A Travellerspoint blog

Newborn Cambodian and smug Englishman

Mixing with ex-pats and a trip to the hospital to welcome a new addition to the Kingdom of Cambodia

sunny 33 °C

Despite best intentions to cycle wherever possible, I learnt my lesson. Arriving to business meetings covered in dust with beach style hairdo is not the best way to make lasting impression. Instead, I leave my bike at the guest house and opt for a moto taxi instead. Price: $1. Driver: Mr. Vi. Destination: my last research interview.

Having been through it multiple times the meeting goes really well and I feel privileged to have met yet another remarkable person in charge of apparently socially responsible microfinance institution. We part with warm wishes of good luck and fortune and I am relieved to find Mr. Vi waiting outside the office, ready to take me to my next date. Price: $1. Destination: Phnom Penh Centre.

One of my previous interviewees put me in touch with an English expat in charge of a recruitment agency, allegedly knowledgeable about the fragile dynamics of Phnom Penh’s economic, political and business landscape. Concluding that there is no harm in having a chat about my adopted country, I arrive early and am briskly shown to a basic but comfortably air-conditioned office.

When I am leaving an hour later, I cannot help but feel disappointed. Kevin in his 50’s is a proud owner of underperforming recruitment agency, stagnating consulting career and super sized love handles. His own feeling of superiority triggered by years of being surrounded by
Cambodians attributing white westerners various qualities merited only by the colour of their skin is oozing from the way Kevin bombards me by a wanna-be impressive list of his personal contacts and connections. Instead of an interesting discussion, I am listening to Kevin’s life story and amusement about corruption, existence of shadow companies and the importance of knowing people and being known. Not exactly a revelation, mate! At least the coffee was good.

With some real work waiting for me in the office, I call my personal moto driver Mr. Vi and leave as soon as good manners allow. Note to self: don’t let other people waste your time. Price: $1. Destination: my office.

However, my work will have to wait. Before I left the office yesterday, a lovely guy on my team suddenly jumped up, packed his stuff and rushed out of the door, shouting that his wife’s water broke. It transpires that the baby has arrived and so instead of work, I am summoned by my boss planning to visit the new parents and little Kim Nora. After a brief stop at the city mall where I source kick ass T-shirt, shorts and socks set, we set off towards the hospital.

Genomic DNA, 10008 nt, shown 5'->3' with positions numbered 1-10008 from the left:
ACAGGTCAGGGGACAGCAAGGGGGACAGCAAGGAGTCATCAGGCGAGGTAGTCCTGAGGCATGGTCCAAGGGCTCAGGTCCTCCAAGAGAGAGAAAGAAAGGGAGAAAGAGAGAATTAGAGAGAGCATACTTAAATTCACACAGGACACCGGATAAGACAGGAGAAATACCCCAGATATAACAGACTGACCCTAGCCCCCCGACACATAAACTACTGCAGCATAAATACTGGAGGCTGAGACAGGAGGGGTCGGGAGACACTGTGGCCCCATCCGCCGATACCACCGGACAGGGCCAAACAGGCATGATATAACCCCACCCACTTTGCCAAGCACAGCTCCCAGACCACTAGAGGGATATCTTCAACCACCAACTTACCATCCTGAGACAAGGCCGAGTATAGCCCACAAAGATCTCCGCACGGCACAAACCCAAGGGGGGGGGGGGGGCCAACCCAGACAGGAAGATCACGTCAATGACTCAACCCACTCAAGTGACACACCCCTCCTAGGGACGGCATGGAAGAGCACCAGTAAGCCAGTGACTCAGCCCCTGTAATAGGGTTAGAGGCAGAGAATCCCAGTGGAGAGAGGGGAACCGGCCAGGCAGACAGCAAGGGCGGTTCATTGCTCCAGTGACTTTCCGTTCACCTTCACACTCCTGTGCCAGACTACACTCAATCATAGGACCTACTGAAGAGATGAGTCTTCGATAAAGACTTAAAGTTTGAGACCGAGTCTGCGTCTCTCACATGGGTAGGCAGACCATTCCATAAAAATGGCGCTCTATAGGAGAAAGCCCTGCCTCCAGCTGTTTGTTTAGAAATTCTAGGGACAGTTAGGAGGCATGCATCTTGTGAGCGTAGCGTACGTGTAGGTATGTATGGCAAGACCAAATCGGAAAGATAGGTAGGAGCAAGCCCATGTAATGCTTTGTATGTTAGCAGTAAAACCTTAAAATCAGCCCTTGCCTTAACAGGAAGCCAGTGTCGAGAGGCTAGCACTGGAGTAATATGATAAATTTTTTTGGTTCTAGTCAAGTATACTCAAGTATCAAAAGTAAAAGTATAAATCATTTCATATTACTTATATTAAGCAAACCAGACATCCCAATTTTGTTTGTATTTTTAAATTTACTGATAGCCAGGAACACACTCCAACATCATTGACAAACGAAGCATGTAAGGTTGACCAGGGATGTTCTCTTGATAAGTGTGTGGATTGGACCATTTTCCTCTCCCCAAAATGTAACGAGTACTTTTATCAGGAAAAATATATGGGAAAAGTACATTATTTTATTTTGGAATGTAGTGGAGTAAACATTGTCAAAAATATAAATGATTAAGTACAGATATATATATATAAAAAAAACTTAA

Struggling to locate the correct maternity room, we are collected by the proud father and shown to a VIP area inside the maternity ward, resembling a comfortable flat complete with kitchen, sitting area and a couple of beds. The new mum Achi is positively exhausted, so we huddle around her bed and marvel at a little purple bundle of flesh lying on her right. The father Odoum is bouncing around the room, struggling to contain his joy at this new addition to their little family of two. As delish as the boy is, half an hour seems long enough time to make our excuses and head back to the office. Still, after an up and down morning, this is definitely the highlight of my day.

The ‘highlight’ status of this trip is then reconfirmed in the evening, when we head with a few people to the Willow hotel to take part in a pub quiz. Based on an experience few weeks earlier I suggest naming our team ‘At last’, which is greeted with general agreement. That way, we are prepared for whatever the outcome might be. This shows to be a good move, as despite much effort and not a little pondering, we once again end up last. Not something to brag about but at least we are consistent.

With three of my team on a field research visit and one of them spending his time with his newborn son and wife, Thursday in the office is rather quiet. My Marketing strategy meeting is set-up for Friday morning and so I decide to spend the day working on my own research.

Having done all of the interviews and more, I now have a set of competed forms and audio recordings waiting for transcript and analysis.
Whilst I really enjoy the field research component, my enthusiasm about data analysis is less acute. Fortunately The Duke loves numbers and information overload and so using my lunch break, we have a super useful Skype call about excel functions I only half understand. At the end of it though, we are both leaving happy. The Duke satisfied his analytical hunger and I have a data capture template to make. Result.

Now the working part of my day is coming to an end and I fear that my Pilates class can be put off no longer. You probably know enough about the type of crowd I live with to know that as soon as I arrive at the guest house, I will be subjected to temptations of drinking, relaxing, eating, talking, playing and similar important activities. As of now, Pilates class is 1 hour and 45 minutes away and I am definitely going…. Hmmmm.

Posted by TheDukes 01:40 Archived in Cambodia Tagged cambodia phnom_penh research

Email this entryFacebookStumbleUpon

Table of contents

Be the first to comment on this entry.

This blog requires you to be a logged in member of Travellerspoint to place comments.

Enter your Travellerspoint login details below

( What's this? )

If you aren't a member of Travellerspoint yet, you can join for free.

Join Travellerspoint